The Covid-19 pandemic further divides the US
The pandemic has caused even greater polarisation in the US and is turning out to be a defining period for Trump’s future.
The US — the epicentre of the Covid-19 pandemic — is restless.
According to the modeling used as criteria by the White House Covid-19 Task Force, the death toll in the US will reach 100,000 and this week, cases have exceeded 1.5 million.
If that wasn’t bad enough, the country is also succumbing to the politicising of the disease, largely due to the quarrels bubbling up between President Trump and the Republican and Democratic Parties.
President Trump is relentless in his enthusiasm for the reopening of his country, irrespective of a vaccine being available and the haunting death toll.
The Democrats, powered and backed by the anti-Trump media, is claiming that the president is walking into a trap and making colossal errors by speaking in such positive terms.
They also claim that as a result, he is putting people’s lives at risk. The resistance and disapproval of his arguments have become so strong, that a digital billboard, dubbed the “Trump Death Clock” has been erected in New York City’s Times Square.
While the process of returning to some semblance of normality has begun over some 48 states this week, others have announced that certain places will open with “the semi-model” — a half-way house, as it were.
That said, Washington DC’s Mayor has announced that a stay-at-home order will remain in effect until 13 June, while New York’s Governor has announced that the same order will also remain in effect until 13 June.
In an example of how politicised the situation has become in the US, the Wisconsin Supreme Court has stepped in and chosen to overturn Democratic Governor Tony Evers’ stay-at-home order, ruling that Evers’ administration overstepped its authority when he extended the edict for an extra month without consulting the state assembly.
Here is where we see a quarrel building between Republican and Democratic representatives and judges. Republican state senators have expressed their anger, stating that the Governor is using Covid-19 to gain political advantage, and that people who want to return to their jobs amid many companies fearing the stark economic crisis they face, should do so if they wish.
Demonstrations are still being held in a few states, California being one of them. Here, groups that are eager to inject life back into employment, are strongly critical of their state’s governor.
There were some worrying armed protests in the state of Michigan two weeks ago, and it seems the same groups have announced that they would continue to protest their governor’s decisions by organising “Operation Haircut” today, in effect a mass rally where those opposing the apparent house arrest, will come out to get their hair cut in the streets by the state’s hairdressers.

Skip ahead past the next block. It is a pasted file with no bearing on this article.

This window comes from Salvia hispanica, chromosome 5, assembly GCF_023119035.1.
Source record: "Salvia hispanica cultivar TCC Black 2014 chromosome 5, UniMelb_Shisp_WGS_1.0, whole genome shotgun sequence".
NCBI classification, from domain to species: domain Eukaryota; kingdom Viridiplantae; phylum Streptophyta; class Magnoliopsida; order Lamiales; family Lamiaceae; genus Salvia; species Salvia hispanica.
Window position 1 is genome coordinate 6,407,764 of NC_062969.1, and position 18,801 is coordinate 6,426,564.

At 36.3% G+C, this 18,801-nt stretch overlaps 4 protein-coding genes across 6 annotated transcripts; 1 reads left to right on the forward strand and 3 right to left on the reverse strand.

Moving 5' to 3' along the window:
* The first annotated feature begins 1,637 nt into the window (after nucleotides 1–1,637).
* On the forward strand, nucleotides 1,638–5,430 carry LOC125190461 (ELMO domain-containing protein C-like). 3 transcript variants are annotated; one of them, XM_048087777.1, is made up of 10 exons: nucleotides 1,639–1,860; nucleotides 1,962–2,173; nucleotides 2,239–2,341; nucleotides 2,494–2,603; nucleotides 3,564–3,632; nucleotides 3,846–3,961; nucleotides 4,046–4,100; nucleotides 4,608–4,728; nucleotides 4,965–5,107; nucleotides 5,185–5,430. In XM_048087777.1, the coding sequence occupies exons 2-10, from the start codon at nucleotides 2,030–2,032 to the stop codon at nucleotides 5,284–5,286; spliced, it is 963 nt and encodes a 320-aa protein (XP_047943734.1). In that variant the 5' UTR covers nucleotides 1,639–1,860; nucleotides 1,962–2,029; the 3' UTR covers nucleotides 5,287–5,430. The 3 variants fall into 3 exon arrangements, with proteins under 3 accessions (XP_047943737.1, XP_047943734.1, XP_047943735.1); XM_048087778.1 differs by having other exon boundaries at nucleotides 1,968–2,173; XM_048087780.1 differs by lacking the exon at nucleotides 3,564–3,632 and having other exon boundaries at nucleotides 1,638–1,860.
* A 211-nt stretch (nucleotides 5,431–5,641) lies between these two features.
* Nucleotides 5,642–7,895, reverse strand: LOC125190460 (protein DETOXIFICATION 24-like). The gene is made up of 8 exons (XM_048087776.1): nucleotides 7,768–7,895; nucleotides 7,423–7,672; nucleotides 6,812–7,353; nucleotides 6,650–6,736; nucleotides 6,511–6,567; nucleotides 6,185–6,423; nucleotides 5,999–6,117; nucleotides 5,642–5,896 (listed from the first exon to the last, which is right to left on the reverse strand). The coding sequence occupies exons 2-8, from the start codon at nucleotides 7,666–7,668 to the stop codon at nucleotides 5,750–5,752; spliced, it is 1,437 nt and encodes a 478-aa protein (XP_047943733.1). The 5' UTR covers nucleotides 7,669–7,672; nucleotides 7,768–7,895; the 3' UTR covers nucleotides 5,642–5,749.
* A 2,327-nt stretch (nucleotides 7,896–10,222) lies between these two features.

As a general overview, it has been noted that as the weather warms up across the United States, the use of masks in public and the rules people once abided by in terms of social distancing, have started to lapse.
States that have begun to take tentative steps back to normality have given anti-Trump activists an arsenal in their criticism of him, given that there were notable increases in cases as soon as their lockdowns were lifted.
Last Friday, the new three trillion-dollar economic relief package passed in the House of Representatives, where the Democrats enjoy a majority.
However, this package will be difficult to pass in the Senate where, to make matters more complicated, the Republicans have a majority.
As it stands, the unemployment rate in the US has gone up by almost 20 percent and more than 36 million applications for unemployment benefits have been submitted in the last two months. To add to this, announcements of bankruptcy from some big name companies have further caused anxiety around the country.
We are seeing that the US economy has now entered a huge economic downturn, the budget deficit rising to levels not seen since just after World War II. The deficit reached $738 billion in April. It is expected to be around $4 trillion by the end of the year.
As the economy continues to nosedive, it is clear to some that the Democrats are using all of these quarrels and the confusion over when to reopen the country, and the best methods in which to do this, as weaponry against Trump and his bid to be reelected president in November.
These are undoubtedly difficult days for the United States.
While President Trump remains a daily presence on American television networks, spreading hope and constantly assuring his people that their country will bounce back stronger than before, it is clear that his presidential bid is intrinsically linked in almost everything he says, in the actions he takes on behalf of Americans, and the methods he employs to improve the country’s standing in this pandemic.
The next few months will be intriguing, if not critical, for the future of the US.